8 a.m. — Registration and coffee | Great Hall
8:30 a.m. — Opening remarks
The interdependence of human, animal and environmental health leads to all of these being significantly affected by climate change. This session will explore the impact of climate change on the people and animals of this region with an eye on mitigating problems and preparing adaptive responses to current trends.
Location: Davis Concert Hall
8:40 a.m. — Keynote: John Walsh | chief scientist, International Arctic Research Center, University of Alaska Fairbanks
Climate change in Alaska: Impacts on health
Climate change has impacted Alaska in subtle ways, ranging from the state's vegetative landscape to patterns of land use and even land ownership. In this presentation, we will highlight several major climatic trends in Alaska over the past 50 years, including the trends of extreme events that are among the most consequential manifestations of climate change. The most notable impacts fall into several categories, including effects of warmer temperatures on invasive species and harmful algal blooms; effects of longer drier summers on air quality through wildfire smoke and road dust; and increases in hazards associated with thinning ice, thawing ground and flooding.
Brief 10-minute presentations | Lead presenter listed below
Environmental change is reflected in marine wildlife health
A systematic pan-Arctic analysis of rain on snow and extreme precipitation events
and their impacts on human-environment systems
Tracking Arctic coastal changes through a collaborative network of northern Alaska
coastal Indigenous communities
Exploring the effects of Arctic fox ecology on rabies epidemiology in northern Quebec
using a spatially explicit, individual-based model
Reindeer herding and coastal pastures: Adaptive responses to interacting changes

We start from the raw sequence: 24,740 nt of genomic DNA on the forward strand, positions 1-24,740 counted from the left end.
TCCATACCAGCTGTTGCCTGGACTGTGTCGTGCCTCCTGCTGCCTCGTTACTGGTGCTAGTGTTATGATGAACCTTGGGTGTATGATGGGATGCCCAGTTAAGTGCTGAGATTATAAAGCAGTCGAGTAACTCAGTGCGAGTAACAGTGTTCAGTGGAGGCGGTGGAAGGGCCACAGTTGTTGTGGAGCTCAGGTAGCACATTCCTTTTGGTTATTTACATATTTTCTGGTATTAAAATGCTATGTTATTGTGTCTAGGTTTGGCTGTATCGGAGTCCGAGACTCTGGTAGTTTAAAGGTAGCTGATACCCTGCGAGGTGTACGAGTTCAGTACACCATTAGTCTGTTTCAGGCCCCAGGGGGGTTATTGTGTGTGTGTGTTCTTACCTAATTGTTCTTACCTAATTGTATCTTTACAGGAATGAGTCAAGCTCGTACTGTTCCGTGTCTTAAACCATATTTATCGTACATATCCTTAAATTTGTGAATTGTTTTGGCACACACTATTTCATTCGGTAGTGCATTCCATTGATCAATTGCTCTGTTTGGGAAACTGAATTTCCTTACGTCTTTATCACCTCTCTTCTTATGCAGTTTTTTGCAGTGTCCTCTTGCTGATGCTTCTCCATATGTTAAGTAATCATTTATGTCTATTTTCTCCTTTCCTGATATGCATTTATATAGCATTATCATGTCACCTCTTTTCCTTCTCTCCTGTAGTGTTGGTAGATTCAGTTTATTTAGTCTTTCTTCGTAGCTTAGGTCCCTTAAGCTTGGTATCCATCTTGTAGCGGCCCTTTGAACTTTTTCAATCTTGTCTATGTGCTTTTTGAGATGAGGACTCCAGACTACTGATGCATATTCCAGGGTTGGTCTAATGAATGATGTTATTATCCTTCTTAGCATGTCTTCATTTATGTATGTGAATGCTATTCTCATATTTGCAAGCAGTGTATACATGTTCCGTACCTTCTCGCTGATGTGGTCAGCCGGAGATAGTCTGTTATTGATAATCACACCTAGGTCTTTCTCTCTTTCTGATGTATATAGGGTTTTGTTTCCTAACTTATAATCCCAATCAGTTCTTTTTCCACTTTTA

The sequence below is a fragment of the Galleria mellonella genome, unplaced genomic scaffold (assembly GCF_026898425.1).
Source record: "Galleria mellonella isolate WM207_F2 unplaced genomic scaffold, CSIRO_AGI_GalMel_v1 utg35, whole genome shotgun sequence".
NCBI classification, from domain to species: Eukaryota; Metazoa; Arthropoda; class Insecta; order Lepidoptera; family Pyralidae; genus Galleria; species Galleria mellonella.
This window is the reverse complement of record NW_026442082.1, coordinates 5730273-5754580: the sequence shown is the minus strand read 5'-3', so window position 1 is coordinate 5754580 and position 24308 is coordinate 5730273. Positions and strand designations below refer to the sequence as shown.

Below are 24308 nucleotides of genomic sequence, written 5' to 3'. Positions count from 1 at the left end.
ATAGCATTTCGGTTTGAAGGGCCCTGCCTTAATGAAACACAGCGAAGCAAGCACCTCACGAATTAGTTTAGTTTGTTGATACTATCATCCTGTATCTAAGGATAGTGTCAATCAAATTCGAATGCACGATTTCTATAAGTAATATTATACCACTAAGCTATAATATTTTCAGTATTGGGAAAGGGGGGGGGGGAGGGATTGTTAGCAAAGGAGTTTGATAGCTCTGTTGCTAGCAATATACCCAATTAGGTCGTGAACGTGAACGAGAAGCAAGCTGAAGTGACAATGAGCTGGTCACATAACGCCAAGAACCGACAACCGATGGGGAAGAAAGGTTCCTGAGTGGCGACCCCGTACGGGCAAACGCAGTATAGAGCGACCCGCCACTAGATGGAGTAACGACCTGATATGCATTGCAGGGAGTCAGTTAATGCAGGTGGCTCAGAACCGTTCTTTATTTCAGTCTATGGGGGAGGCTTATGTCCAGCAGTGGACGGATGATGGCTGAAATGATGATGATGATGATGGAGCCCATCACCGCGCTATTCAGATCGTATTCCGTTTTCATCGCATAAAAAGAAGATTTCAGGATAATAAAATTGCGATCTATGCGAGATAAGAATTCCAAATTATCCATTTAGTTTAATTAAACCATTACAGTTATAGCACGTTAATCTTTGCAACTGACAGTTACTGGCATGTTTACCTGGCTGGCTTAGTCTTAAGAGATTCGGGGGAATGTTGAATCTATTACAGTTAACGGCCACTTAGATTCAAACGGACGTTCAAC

Using Inuit Qaujimajatuqangit to understand the stressors that affect muskoxen (Ovibos moschatus)
in a rapidly changing Arctic
Vector-borne nematodes in the future Arctic
Questions and answers
Location: Davis Concert Hall
Emerging themes from the conference
This session offers a platform to exchange ideas on One Health themes emerging from the conference. The session will begin with introductory remarks from an invited panel of speakers to spark a discussion with participants on circumpolar One Health perspectives and insights gained during the conference. We envision these discussions to build on conference session themes and expand beyond them to generate new insights for One Health research and collaborations from local to circumpolar scales.
We welcome all participants to join this interactive wrap-up dialogue session of the One Health, One Future conference.
A panel discussion moderated by Tuula Hollmen, University of Alaska Fairbanks
12:15 p.m. — End of formal programing for most attendees
NOTICE: Location change to Wood Center ballroom
12:15-1 p.m. | Lunch will be provided for people that have registered
1-2:30 p.m. | Operationalize One Health — Where do we go from here?
The purpose of this session is to take stock on progress towards circumpolar One Health cooperation under the Arctic Council project, One Health, One Arctic (2015-present), and to identify plans for a sustainable future of the One Health network moving forward.
Participants from all Arctic Council member states and permanent participant organizations are invited to offer views on ways that the knowledge sharing, exercises and joint investigations embodied in the project can remain robust, regardless of future Arctic Council activities.
This session will be deliberative and nondecisional.
2:30 p.m. — End of conference